Does Justice Kavanaugh Have an Ethical Obligation to Recuse Himself from Certain Cases?

By Olivia Firmand On Saturday, October 6, 2018, the United States Senate voted 50-48 to confirm Justice Kavanaugh to the Supreme Court.[1] The confirmation came days after a contentious eight-hour hearing during which Justice Kavanaugh denied Dr. Christine Blasey Ford’s allegations of sexual assault from an incident thirty-six years ago.[2]  During Kavanaugh’s opening statement to […]

Out of Sight, Underground, Dead, or in the Streets: The Failure of Woodhull Freedom Foundation v. United Statesand the Consequences of FOSTA

By Alix Bruce On April 11, 2018, President Trump signed the Fight Online Sex Trafficking Act (FOSTA) and the Stop Enabling Sex Traffickers Act (SESTA) into law as the Allow States and Victims to Fight Online Sex Trafficking Act of 2017.[1]  The Act, in an attempt to prevent sex trafficking, amends Section 230 of the […]

Volume 27, Symposium Edition

The following articles were published in the symposium edition of The American University Journal of Gender, Social Policy & the Law. For subscription information, please check out our Subscription page. ARTICLES Letter from the EditorDavid McGee ForwardJamie Raskin IntroductionStephen Wermiel There Isn’t Any DumpsterJill Imgrund Engle Mitigating the “LGBT Disconnect”: Title IX’s Protections of Transgender […]

How Universal is Universal Jurisdiction?

By Andrew Johnson The violations of international humanitarian law and gross human rights abuses that have occurred in Syria since 2011 have been well-documented.[1]  The Assad Regime has perpetrated attacks against civilians, tortured and executed political prisoners, starved the Syrian people through siege warfare, and used chemical weapons indiscriminately.[2]  There is no question that these acts constitute […]

Madison v. Alabama: An Eighth Amendment Win, or A False Sense of Security?

By Marissa Ditkowsky On February 28, 2019, the Supreme Court decided Madison v. Alabama.[1]  The Court expanded the previously established tests under Panetti and Ford, holding that executing an individual experiencing dementia who does not comprehend why he is facing execution may violate the Eighth Amendment.[2]  On its face, this decision appears to be a […]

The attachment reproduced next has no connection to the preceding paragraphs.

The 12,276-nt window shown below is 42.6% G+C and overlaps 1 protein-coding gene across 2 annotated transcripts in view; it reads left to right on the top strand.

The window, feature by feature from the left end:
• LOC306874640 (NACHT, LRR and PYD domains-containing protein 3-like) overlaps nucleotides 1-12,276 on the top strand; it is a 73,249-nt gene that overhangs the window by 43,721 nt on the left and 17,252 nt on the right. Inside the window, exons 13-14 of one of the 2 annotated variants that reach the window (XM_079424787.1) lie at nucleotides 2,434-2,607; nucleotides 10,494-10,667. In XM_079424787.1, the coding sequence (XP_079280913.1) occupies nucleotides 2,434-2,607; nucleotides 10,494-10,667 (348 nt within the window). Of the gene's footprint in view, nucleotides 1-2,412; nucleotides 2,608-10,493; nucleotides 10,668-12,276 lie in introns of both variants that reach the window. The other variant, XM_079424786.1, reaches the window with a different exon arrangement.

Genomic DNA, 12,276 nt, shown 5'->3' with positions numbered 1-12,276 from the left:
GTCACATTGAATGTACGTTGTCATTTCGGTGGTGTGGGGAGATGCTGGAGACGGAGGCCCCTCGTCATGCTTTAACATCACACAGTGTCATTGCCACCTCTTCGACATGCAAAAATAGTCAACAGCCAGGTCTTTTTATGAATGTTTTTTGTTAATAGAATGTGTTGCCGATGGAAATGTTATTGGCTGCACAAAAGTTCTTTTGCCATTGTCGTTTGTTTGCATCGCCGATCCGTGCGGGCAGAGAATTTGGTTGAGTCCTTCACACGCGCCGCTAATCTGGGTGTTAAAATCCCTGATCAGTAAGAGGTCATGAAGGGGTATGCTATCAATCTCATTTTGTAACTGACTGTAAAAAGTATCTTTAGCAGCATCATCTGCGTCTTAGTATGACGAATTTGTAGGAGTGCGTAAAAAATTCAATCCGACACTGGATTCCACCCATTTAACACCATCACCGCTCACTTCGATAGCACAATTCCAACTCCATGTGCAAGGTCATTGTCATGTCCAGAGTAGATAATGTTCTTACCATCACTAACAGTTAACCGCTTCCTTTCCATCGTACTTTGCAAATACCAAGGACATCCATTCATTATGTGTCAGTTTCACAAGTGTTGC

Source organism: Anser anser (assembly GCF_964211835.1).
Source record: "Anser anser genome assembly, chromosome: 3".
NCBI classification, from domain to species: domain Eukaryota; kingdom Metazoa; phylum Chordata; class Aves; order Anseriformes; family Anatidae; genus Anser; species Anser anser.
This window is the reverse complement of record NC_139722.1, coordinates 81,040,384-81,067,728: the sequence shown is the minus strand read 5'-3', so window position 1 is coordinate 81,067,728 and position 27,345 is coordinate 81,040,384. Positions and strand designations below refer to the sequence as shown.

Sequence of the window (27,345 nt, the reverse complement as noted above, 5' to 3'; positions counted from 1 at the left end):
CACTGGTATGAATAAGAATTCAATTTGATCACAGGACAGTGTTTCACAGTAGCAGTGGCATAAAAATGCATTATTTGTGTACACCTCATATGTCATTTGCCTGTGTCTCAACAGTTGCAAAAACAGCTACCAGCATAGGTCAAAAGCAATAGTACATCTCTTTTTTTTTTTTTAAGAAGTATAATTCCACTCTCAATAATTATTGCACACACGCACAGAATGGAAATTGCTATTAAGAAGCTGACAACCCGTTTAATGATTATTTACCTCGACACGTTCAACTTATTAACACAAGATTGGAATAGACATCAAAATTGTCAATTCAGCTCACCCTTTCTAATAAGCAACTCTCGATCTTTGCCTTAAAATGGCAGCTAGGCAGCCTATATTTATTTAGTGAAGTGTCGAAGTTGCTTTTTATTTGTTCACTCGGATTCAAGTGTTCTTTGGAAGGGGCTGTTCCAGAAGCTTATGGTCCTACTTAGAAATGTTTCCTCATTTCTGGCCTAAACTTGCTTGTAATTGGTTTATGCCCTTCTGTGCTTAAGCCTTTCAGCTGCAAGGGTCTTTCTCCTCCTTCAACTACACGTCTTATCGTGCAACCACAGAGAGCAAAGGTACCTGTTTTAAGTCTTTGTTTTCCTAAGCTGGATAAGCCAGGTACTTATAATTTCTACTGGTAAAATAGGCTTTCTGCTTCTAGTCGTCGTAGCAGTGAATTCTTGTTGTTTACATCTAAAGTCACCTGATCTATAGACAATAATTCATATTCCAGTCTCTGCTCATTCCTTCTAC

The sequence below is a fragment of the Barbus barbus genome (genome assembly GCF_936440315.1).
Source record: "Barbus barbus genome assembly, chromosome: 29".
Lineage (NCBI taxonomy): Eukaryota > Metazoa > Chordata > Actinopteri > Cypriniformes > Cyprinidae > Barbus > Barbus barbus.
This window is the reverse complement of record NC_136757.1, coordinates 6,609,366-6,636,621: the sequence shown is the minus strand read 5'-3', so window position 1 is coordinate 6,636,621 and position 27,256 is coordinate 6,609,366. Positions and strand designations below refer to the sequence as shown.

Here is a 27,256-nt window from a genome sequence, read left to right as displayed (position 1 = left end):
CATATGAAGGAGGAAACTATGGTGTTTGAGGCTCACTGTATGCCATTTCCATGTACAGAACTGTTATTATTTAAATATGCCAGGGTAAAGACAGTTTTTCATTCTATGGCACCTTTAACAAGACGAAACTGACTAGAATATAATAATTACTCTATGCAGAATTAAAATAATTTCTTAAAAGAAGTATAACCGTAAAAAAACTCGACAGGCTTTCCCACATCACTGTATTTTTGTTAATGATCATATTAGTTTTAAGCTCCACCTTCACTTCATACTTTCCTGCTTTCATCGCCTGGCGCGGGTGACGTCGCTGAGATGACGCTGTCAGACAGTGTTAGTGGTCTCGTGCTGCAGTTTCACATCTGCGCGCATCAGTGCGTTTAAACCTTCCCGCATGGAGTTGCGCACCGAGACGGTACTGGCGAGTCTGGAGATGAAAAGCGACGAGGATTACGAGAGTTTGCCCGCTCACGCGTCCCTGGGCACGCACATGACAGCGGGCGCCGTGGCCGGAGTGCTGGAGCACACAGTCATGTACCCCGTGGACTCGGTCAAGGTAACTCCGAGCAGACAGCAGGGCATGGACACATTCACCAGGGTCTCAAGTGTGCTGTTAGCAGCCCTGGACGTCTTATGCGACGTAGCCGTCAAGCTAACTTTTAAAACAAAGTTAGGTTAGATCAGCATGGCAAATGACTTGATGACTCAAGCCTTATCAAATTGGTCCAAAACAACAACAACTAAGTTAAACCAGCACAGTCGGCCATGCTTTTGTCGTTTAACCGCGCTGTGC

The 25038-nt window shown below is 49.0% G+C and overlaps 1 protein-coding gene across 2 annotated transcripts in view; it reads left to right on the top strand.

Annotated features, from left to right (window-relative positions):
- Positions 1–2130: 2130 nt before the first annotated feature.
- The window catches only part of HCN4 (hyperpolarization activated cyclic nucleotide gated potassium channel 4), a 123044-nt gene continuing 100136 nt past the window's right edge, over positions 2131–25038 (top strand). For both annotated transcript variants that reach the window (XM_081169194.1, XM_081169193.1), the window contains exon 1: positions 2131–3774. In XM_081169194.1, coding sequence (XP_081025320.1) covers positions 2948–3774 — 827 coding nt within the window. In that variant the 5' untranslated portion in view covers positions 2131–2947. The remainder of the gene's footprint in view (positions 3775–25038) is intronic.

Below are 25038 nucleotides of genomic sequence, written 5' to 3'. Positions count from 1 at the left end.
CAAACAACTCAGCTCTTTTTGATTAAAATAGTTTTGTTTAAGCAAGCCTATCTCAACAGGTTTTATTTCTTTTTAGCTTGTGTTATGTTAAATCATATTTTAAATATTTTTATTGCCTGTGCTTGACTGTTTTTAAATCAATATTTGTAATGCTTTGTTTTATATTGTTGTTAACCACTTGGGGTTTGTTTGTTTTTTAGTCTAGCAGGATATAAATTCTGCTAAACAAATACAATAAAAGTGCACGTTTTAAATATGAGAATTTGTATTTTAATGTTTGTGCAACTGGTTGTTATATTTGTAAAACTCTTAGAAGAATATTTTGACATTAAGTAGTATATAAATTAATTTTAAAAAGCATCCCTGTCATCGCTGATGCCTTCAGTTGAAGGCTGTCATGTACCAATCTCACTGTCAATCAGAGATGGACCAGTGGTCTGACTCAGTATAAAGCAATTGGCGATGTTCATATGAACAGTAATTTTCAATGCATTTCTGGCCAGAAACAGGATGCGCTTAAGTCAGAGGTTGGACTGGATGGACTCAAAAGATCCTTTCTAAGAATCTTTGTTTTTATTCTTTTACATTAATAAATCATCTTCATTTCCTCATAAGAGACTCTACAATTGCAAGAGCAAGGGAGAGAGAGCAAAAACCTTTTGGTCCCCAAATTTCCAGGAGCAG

The Marie Colvin Case: Difficulties Holding Foreign Nations Accountable

By Gabriella Marki After dedicating her life to reporting the truth on the front lines of wars and battlefields, war correspondent Marie Colvin was brutally killed in the Baba Amr neighborhood within the city of Homs, Syria in February 2012.[1] Four years after her death, Cathleen Colvin, the sister of Marie Colvin, along with Scott […]

Excited or Incitement? Freedom of Speech on Social Media Platforms

By Katherine Wahl “Congress shall make no law respecting an establishment of religion or prohibiting the free exercise thereof; or abridging the freedom of speech, or of the press; or the right of the people peaceably to assemble, and to petition the Government for a redress of grievances.”[1] Free Speech is a constitutional right.[2]  The […]

Spring 2018 Symposium: Archive

Church and State: A Symposium on Religion and Individual Rights When:  March 30th, 9:00 AM – 2:00 PM Where: Washington College of Law, Warren Building Room NT08 What:  This symposium discussed the legal issues surrounding religion and individual rights through two panels.  The first panel, God in the Classroom, discussed legal issues surrounding religion in the context of […]

Legacies of Police Brutality and New Hope

By William Mabry IV Police brutality and other violent police misconduct disproportionately affect communities of color, and in particular, Black communities.[1] An appalling example of police brutality occurred in 1991 when four police officers stopped Rodney King for driving under the influence, forced King to exit his car, tasered him, and then continuously beat him before […]

Lighting a “Fyre” Under Instagram Influencers

Teagan Sebba The infamous “Fyre Festival” has sparked outrage again through the release of both a Netflix and a Hulu documentary that highlight the epic failure of Billy MacFarland’s fantasy festival in the Bahamas.[1]  The Fyre Festival would have been one of the first of its kind, as it promised huge headlining acts, luxury accommodations, and […]

Involuntary Manslaughter Conviction from Text Messages and the “Virtually Present” Defendant

By Fae Patton Content Warning: Suicide In the days leading up to her boyfriend’s suicide, seventeen-year-old Michelle Carter texted him four times urging him, “You just [have] to do it.”[1]  Recently, a Massachusetts judge ordered Carter, now twenty-two, to begin serving a fifteen-month sentence for involuntary manslaughter because of those text messages and phone call conversations […]

Right to Choose—Death by a Thousand Cuts

By Andy Ball On June 28, two Louisiana doctors asked the Supreme Court of the United States to stay a law that would restrict access to abortions across the state.[1]  The law, known as The Unsafe Abortion Protection Act or Act 620, requires abortion providers to obtain admitting privileges at a hospital within thirty miles of […]